Country 6th-highest contributor to global wealth growth; average household wealth triples in 10 yrs to Rs 2.70 lakh.
At a time when the civil society is at the throat of the Planning Commission for its Rs 32-a-day cut-off for the poverty line, a study has revealed the dollar millionaire club in India is expected to more than double to 403,000 by 2016 on the back of robust economic growth and impressive returns from the stock and property markets.
At one level, that’s a lot of people. Yet, the so privileged would be a sliver small enough to slip through the census cracks.
The total wealth of these millionaires, having minimum investible assets of $1 million, was also estimated to more than double to about $2.5 trillion by 2016, the second annual Global Wealth Report by Credit Suisse Research Institute said on Wednesday. It will put India at the third spot behind China and Brazil among 20 leading emerging countries of the world. India, the report says, is now the sixth highest contributor of global wealth growth.
Between January 2010 and June 2011, India’s total wealth increased by $1.3 trillion. In 2011, it reached $4.1 trillion, and is projected to more than double to $8.9 trillion in the next five years.
Household net worth or “wealth” is defined as the value of financial assets plus real assets (principally, housing) owned by individuals less their debts. In 2011 alone, India acquired 34,000 new millionaires. “However, details of Indian billionaires and similar high profile UHNW (ultra high net worth) individuals suggest that a higher-than-normal proportion may be more properly regarded as residents of other countries,” notes the report.
|Emerging market $ millionaires
|* Estimated Source: Credit Suisse|
However, while India continued to climb up the ladder on the quantum of wealth and the expected growth, the disparity between the middle class and the wealthy has also increased. “While wealth has been rising strongly in India, and the ranks of the middle class and wealthy have been swelling, not everyone has shared in this growth and there is still a great deal of poverty,” says the report.
According to the study, 43 per cent of adults have wealth below $1,000 per adult, which is significantly higher than the world average of 27 per cent. On the other hand, a mere 0.4 per cent of the adult population has wealth over $100,000 per adult.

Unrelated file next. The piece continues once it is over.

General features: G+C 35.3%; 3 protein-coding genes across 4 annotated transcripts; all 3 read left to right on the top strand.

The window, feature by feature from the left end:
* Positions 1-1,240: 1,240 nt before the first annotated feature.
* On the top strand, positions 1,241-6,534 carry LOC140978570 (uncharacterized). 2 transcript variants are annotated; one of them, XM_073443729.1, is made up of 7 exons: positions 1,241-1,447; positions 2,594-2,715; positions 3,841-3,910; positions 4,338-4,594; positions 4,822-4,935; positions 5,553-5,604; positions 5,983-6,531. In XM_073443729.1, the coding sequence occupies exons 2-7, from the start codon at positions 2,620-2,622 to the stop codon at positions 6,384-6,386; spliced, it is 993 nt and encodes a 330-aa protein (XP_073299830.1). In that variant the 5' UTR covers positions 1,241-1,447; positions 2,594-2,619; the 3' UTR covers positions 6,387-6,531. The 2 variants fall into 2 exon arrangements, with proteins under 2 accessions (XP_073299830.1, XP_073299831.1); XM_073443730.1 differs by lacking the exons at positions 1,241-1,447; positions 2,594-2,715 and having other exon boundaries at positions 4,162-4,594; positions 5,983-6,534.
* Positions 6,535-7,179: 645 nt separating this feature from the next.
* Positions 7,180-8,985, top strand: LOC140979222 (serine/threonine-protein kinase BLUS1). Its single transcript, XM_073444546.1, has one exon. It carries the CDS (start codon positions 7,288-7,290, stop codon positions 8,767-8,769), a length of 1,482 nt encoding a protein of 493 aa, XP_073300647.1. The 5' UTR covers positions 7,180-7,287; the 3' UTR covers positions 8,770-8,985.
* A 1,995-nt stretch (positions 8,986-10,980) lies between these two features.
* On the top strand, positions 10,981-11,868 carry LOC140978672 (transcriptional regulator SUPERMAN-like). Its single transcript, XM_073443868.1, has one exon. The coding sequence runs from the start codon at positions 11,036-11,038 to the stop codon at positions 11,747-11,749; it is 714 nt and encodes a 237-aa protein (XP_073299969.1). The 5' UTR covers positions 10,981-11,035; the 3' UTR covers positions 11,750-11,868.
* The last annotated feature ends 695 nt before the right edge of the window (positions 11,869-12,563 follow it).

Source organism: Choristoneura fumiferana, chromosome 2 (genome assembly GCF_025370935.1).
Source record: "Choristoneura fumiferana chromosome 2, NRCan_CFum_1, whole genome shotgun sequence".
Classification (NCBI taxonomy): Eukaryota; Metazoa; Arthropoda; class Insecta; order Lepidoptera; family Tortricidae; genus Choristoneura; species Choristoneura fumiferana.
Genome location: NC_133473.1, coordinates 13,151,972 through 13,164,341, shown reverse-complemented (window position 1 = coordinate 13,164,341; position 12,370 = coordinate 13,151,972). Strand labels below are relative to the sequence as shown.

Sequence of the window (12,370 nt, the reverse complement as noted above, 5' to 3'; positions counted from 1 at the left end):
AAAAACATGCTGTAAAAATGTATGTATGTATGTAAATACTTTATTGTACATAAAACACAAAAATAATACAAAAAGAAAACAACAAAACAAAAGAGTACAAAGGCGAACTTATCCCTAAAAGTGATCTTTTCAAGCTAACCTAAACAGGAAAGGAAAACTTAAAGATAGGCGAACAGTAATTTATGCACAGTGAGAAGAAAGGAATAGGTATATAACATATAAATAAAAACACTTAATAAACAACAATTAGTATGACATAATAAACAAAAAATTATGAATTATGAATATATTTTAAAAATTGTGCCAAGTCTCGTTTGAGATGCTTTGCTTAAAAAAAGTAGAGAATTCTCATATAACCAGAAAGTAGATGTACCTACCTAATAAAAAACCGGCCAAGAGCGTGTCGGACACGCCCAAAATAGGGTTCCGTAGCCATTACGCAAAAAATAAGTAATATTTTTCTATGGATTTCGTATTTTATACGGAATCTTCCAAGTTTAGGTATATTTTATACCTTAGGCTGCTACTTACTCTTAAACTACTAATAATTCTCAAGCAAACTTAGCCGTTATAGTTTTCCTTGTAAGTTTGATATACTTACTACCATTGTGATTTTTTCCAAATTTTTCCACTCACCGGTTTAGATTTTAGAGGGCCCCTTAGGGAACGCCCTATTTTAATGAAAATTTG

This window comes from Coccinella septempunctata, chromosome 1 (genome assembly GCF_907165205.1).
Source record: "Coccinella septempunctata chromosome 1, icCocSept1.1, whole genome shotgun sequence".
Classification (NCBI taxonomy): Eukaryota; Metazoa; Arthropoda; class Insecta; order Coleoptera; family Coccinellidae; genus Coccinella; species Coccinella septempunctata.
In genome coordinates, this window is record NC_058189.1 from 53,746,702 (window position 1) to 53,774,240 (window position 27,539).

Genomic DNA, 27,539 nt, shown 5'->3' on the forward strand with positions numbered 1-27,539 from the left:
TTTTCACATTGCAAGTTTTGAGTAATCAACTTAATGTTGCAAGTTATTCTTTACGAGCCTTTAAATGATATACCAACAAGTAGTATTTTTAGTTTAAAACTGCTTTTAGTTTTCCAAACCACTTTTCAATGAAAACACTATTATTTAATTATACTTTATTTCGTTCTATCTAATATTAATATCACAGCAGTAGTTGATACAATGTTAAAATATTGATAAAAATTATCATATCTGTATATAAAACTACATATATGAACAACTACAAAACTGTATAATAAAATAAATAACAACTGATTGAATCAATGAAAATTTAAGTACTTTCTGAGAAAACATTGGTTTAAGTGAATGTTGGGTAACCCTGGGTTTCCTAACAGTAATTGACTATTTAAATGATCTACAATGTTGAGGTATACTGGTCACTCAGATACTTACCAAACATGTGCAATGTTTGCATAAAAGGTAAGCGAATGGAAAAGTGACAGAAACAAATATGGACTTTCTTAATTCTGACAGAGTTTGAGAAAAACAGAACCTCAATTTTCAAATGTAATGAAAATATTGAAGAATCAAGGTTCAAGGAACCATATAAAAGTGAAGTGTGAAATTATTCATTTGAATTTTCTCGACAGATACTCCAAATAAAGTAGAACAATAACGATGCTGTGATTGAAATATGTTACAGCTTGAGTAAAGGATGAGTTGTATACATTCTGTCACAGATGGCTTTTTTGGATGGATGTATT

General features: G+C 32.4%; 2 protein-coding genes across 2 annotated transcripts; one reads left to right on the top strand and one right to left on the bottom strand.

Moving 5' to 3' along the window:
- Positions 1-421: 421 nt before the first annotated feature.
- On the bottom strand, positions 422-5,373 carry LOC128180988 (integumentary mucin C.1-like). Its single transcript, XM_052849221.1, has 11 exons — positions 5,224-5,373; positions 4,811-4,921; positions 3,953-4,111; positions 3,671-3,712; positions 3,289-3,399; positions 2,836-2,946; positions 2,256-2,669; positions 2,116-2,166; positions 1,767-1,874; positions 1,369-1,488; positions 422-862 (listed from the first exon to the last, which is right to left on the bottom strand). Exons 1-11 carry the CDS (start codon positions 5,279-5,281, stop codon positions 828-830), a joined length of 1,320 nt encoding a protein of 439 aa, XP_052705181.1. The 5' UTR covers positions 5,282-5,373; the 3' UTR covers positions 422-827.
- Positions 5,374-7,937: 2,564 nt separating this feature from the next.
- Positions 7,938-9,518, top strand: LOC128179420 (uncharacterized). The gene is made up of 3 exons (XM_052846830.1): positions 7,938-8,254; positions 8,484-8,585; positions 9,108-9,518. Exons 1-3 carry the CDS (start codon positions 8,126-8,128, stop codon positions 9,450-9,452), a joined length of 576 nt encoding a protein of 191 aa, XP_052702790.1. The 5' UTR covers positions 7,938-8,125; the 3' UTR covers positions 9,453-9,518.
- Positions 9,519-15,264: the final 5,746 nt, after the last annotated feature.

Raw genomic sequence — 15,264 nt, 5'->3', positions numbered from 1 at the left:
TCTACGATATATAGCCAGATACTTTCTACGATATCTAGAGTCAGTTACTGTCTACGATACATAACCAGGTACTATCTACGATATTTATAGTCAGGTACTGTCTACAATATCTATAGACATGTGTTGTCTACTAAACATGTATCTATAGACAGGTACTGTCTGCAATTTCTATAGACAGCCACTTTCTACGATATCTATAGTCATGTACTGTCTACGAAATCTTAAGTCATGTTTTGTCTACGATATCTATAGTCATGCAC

The report says the average wealth of an Indian has nearly tripled in the last 10 years to $5,500 (nearly Rs 2.70 lakh). Still, the average wealth for Indians is way below the global average of $51,000 and just about one per cent of the world’s highest per-adult wealth of $5,40,010 recorded in Switzerland.
The report says “the Indian stock market should provide almost 14 per cent annual returns, while we estimate Indian properties to rise on an average close to five per cent per annum”.
The report, which tracked the wealth market in the entire Asia excluding Japan, says India accounts for 15 per cent of the total HNWI population in the region, the second largest after China’s 44 per cent. However, the number of HNWIs remains extremely low in India, when compared with the total adult population. India had only one HNWI in every 5,000 of adult population at the end of 2010 and the ratio is expected to grow to one in two thousand adults by 2016. In comparison, China had one HNWI in every 2,000 of adult population (0.05 per cent) in 2010 itself and the ratio is expected to more than double to 0.13 per cent by 2016.
Incidentally, Asia Pacific has emerged as the key contributor of global wealth growth, accounting for 36 per cent of all global wealth creation since 2000, and 54 per cent since January 2010.
While the total global wealth has increased 14 per cent from $203 trillion in January 2010 to $231 trillion in June 2011, emerging markets remained the main wealth growth engine, with the fastest growth seen in Latin America, Africa and Asia.
The global financial major has further highlighted the fact that total household wealth in Asia Pacific increased 23 per cent from $61 trillion in January 2010 to $75 trillion in June 2011. "This sharply contrasted with the 9.2 per cent and 4.8 per cent total wealth growth in North America and Europe over the same period respectively, reflective of the global megatrend of the continued shift of economic power from the developed world to emerging economies," it explains.
The study finds that Europeans are sitting on much higher average debt per adult at $25, 550, versus $9,227 in Asia Pacific.